Eldred Taylor-Camara of MTC Solicitors
A black trainee solicitor felt "humiliated...vulnerable and targeted" when police stopped him for "looking suspicious", while he was on his way to visit a client.
Eldred Taylor-Camara, who works on criminal matters for MTC Solicitors, had travelled on a train to Lewes to see a client in prison, when he was questioned by British Transport Police.
Officers asked the trainee (who was wearing a suit) to provide ID and account for his journey with specific details including timings, where it had started, and the purpose of his trip. The trainee gave answers but was left “stressed and physically shaken”, according to a report in The Independent.
When Taylor-Camara asked the police why he was being questioned, he said that officers told him he had appeared to look “lost” which “raised their suspicion”.
The trainee believes that he was racially profiled by the police, and said officers were unable to provide a “robust explanation” as to why they subjected him to “extensive questioning”. The police said that "intelligence" had informed them of an “extremely violent” drug dealer who was in the area, and the trainee matched the description.
Mr Taylor-Camara said that he “felt vulnerable and targeted,” and that he was "concerned by the glaring mistakes made" and the approach by officers "purportedly acting on intelligence."
“The justification for the stop was unnerving," said the trainee. In his view, it demonstrated that police were disassociated with "those in the public who are likely to encounter this kind of treatment – specifically, people who are black and male."
The trainee made a complaint to British Transport Police but it was not upheld. In his letter to the force, Taylor-Camara said: “The conduct of the officers left me feeling intimidated and publicly humiliated. Despite my formal attire and explanation that I worked for a solicitor’s firm, I was treated with suspicion and subjected to extensive questioning.”
The trainee acknowledged: “That’s not to say that people in formal attire don’t commit crimes, but using that as a basis to approach me in a busy station isn’t acceptable."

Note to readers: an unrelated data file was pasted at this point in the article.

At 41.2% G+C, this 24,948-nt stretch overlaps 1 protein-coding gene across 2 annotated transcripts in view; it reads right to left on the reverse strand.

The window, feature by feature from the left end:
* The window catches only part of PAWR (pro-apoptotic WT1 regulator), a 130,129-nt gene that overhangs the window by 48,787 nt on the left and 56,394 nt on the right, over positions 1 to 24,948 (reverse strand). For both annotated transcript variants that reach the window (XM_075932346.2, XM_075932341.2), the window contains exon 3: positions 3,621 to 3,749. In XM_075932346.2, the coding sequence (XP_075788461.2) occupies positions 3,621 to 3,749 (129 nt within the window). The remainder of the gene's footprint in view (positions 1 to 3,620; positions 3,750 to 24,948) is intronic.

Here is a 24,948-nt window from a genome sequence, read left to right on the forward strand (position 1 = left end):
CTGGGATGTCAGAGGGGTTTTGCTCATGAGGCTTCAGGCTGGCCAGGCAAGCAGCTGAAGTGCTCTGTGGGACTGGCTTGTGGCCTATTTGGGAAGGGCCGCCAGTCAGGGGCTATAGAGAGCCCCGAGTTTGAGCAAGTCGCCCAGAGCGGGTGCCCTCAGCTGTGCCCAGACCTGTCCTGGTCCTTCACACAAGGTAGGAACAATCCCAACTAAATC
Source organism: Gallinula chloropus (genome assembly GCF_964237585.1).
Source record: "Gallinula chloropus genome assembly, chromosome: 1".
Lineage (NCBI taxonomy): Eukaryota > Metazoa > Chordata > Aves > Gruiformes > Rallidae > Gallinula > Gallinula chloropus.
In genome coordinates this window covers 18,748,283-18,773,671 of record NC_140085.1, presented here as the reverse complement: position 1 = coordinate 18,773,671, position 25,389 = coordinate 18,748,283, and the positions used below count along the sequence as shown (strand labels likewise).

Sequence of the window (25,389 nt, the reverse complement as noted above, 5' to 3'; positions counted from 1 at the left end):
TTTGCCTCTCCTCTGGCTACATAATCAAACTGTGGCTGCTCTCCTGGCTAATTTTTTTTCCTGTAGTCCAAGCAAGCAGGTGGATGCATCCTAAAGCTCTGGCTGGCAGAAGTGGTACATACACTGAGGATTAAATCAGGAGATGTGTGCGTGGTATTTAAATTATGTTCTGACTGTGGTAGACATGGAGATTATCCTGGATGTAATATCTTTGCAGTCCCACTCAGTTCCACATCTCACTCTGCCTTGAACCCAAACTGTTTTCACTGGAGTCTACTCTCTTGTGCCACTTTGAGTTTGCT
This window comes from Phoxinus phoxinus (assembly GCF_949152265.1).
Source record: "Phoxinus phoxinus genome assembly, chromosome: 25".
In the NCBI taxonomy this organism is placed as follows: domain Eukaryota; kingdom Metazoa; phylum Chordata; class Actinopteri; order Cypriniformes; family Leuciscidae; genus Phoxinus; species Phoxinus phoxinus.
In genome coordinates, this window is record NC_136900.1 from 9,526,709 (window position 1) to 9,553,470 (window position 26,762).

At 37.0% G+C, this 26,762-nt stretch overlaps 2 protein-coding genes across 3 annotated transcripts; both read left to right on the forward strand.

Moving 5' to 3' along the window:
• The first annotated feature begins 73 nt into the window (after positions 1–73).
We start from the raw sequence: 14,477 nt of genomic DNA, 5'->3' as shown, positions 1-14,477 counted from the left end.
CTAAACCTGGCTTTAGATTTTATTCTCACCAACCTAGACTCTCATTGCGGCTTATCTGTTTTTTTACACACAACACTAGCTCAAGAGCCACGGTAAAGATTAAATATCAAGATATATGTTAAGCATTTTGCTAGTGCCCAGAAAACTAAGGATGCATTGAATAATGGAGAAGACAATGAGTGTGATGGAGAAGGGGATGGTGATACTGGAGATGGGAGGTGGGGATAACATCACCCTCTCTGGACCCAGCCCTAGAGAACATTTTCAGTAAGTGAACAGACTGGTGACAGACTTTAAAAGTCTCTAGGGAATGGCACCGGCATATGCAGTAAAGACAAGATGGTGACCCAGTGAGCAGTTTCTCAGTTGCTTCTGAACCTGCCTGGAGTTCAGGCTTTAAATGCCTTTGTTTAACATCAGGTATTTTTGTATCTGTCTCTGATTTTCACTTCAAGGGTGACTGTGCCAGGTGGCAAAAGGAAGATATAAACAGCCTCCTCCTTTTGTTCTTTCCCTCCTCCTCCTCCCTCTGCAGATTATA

He concluded: “Due to the conduct of the officers and the inadequacy of the response to my complaint, the only plausible rationale that I could draw at the time is I was stopped because I am a young black man”.
He said that he wanted to spread awareness about the issue, to highlight that "those who are trying to pursue a professional career" are not afforded "protection from being profiled". In 2020, a black barrister was repeatedly mistaken for a defendant in court.
A BTP spokesman told RollOnFriday that "officers were conducting an operation tackling county lines activity at Lewes railway station" on 24 October, and "intelligence" had "indicated that a person of interest involved in organised crime may be at the location that day."
“A man who matched the description of the person of interest was stopped at the station and asked to provide an account of why he was there," said the spokesman. "Officer enquiries involved asking the man a number of questions and checking the details he provided on the Police National Computer. Once these checks were complete and officers were satisfied with his account, he continued with his journey."
The complaint made by Taylor-Camara “was subjected to a thorough investigation", said the spokesman, and "body worn footage of the stop was reviewed by senior officers and accounts were taken from all the officers involved. The result of this investigation was that the service provided was acceptable and no further action was taken."
“Our officers who patrol the railway and engage with passengers every day are not there to cause distress, but to ensure everyone is safe and that the network remains a hostile environment for offenders to operate in," he added. "Stopping passengers to speak to them is part and parcel of that, and we will always provide our full rationale for doing so.”